13.
Lancet Respir Med ; 8(8): 765-774, 2020 08.
Article in English | MEDLINE | ID: covidwho-611732

ABSTRACT

BACKGROUND: The COVID-19 pandemic is challenging advanced health systems, which are dealing with an overwhelming number of patients in need of intensive care for respiratory failure, often requiring intubation. Prone positioning in intubated patients is known to reduce mortality in moderate-to-severe acute respiratory distress syndrome. We aimed to investigate feasibility and effect on gas exchange of prone positioning in awake, non-intubated patients with COVID-19-related pneumonia. METHODS: In this prospective, feasibility, cohort study, patients aged 18-75 years with a confirmed diagnosis of COVID-19-related pneumonia receiving supplemental oxygen or non-invasive continuous positive airway pressure were recruited from San Gerardo Hospital, Monza, Italy. We collected baseline data on demographics, anthropometrics, arterial blood gas, and ventilation parameters. After baseline data collection, patients were helped into the prone position, which was maintained for a minimum duration of 3 h. Clinical data were re-collected 10 min after prone positioning and 1 h after returning to the supine position. The main study outcome was the variation in oxygenation (partial pressure of oxygen [PaO2]/fractional concentration of oxygen in inspired air [FiO2]) between baseline and resupination, as an index of pulmonary recruitment. This study is registered on ClinicalTrials.gov, NCT04365959, and is now complete. FINDINGS: Between March 20 and April 9, 2020, we enrolled 56 patients, of whom 44 (79%) were male; the mean age was 57·4 years (SD 7·4) and the mean BMI was 27·5 kg/m2 (3·7). Prone positioning was feasible (ie, maintained for at least 3 h) in 47 patients (83·9% [95% CI 71·7 to 92·4]). Oxygenation substantially improved from supine to prone positioning (PaO2/FiO2 ratio 180·5 mm Hg [SD 76·6] in supine position vs 285·5 mm Hg [112·9] in prone position; p<0·0001). After resupination, improved oxygenation was maintained in 23 patients (50·0% [95% CI 34·9-65·1]; ie, responders); however, this improvement was on average not significant compared with before prone positioning (PaO2/FiO2 ratio 192·9 mm Hg [100·9] 1 h after resupination; p=0·29). Patients who maintained increased oxygenation had increased levels of inflammatory markers (C-reactive protein: 12·7 mg/L [SD 6·9] in responders vs 8·4 mg/L [6·2] in non-responders; and platelets: 241·1 × 103/µL [101·9] vs 319·8 × 103/µL [120·6]) and shorter time between admission to hospital and prone positioning (2·7 days [SD 2·1] in responders vs 4·6 days [3·7] in non-responders) than did those for whom improved oxygenation was not maintained. 13 (28%) of 46 patients were eventually intubated, seven (30%) of 23 responders and six (26%) of 23 non-responders (p=0·74). Five patients died during follow-up due to underlying disease, unrelated to study procedure. INTERPRETATION: Prone positioning was feasible and effective in rapidly ameliorating blood oxygenation in awake patients with COVID-19-related pneumonia requiring oxygen supplementation. The effect was maintained after resupination in half of the patients. Further studies are warranted to ascertain the potential benefit of this technique in improving final respiratory and global outcomes. FUNDING: University of Milan-Bicocca.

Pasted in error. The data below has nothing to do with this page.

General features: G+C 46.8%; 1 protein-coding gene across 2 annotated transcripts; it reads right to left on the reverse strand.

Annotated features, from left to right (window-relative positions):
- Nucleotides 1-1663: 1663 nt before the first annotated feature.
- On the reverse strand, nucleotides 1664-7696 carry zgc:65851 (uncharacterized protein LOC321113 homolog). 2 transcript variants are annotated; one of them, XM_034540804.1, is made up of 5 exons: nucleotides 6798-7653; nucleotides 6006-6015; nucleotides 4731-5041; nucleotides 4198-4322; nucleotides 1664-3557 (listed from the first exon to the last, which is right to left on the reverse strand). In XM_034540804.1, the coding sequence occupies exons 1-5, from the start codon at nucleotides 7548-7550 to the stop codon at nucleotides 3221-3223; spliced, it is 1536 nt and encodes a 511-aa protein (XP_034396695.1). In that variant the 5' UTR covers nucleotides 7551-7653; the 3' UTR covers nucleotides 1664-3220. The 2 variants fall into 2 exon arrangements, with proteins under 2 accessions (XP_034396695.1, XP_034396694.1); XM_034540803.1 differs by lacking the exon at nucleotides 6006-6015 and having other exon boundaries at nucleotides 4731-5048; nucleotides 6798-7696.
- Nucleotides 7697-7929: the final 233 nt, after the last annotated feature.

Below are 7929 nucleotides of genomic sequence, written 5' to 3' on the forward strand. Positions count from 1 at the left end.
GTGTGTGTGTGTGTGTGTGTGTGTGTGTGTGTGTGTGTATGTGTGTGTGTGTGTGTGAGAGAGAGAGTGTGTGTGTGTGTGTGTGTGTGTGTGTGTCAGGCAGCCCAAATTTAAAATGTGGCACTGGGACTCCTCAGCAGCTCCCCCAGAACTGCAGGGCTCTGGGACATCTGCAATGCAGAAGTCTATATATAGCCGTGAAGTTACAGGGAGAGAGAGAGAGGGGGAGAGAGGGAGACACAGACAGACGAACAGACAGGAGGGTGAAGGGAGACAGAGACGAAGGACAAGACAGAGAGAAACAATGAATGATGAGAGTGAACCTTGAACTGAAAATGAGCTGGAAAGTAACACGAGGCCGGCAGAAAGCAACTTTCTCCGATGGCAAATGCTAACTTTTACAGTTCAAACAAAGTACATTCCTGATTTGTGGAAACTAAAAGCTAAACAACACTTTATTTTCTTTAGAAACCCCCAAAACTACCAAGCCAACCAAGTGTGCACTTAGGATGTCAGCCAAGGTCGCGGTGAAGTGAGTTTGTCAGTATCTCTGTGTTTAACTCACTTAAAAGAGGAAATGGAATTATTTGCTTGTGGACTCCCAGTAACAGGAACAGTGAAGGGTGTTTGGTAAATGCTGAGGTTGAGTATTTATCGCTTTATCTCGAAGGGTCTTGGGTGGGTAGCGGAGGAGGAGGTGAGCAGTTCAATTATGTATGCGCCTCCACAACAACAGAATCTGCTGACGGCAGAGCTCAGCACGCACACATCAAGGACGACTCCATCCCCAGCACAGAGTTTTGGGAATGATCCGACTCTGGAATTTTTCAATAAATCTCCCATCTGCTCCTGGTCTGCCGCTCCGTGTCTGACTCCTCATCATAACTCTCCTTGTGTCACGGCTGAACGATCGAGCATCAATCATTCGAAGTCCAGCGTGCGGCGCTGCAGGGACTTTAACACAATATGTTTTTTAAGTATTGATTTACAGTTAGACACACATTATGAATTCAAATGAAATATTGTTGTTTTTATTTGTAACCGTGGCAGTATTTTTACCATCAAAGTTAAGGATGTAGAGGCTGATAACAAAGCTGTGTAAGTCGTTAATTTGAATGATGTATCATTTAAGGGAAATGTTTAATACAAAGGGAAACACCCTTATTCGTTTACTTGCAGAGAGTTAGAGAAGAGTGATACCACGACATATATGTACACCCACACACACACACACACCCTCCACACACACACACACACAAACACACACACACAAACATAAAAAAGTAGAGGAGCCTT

Subject(s)
Betacoronavirus , Coronavirus Infections/physiopathology , Pneumonia, Viral/physiopathology , Prone Position , Pulmonary Gas Exchange/physiology , Respiratory Distress Syndrome/physiopathology , Adolescent , Adult , Aged , COVID-19 , Coronavirus Infections/therapy , Critical Care/methods , Feasibility Studies , Female , Humans , Male , Middle Aged , Pandemics , Pneumonia, Viral/therapy , Prospective Studies , Respiratory Distress Syndrome/therapy , Respiratory Distress Syndrome/virology , Respiratory Mechanics/physiology , SARS-CoV-2 , Young Adult
15.
Am J Respir Crit Care Med ; 201(12): 1560-1564, 2020 06 15.
Article in English | MEDLINE | ID: covidwho-155108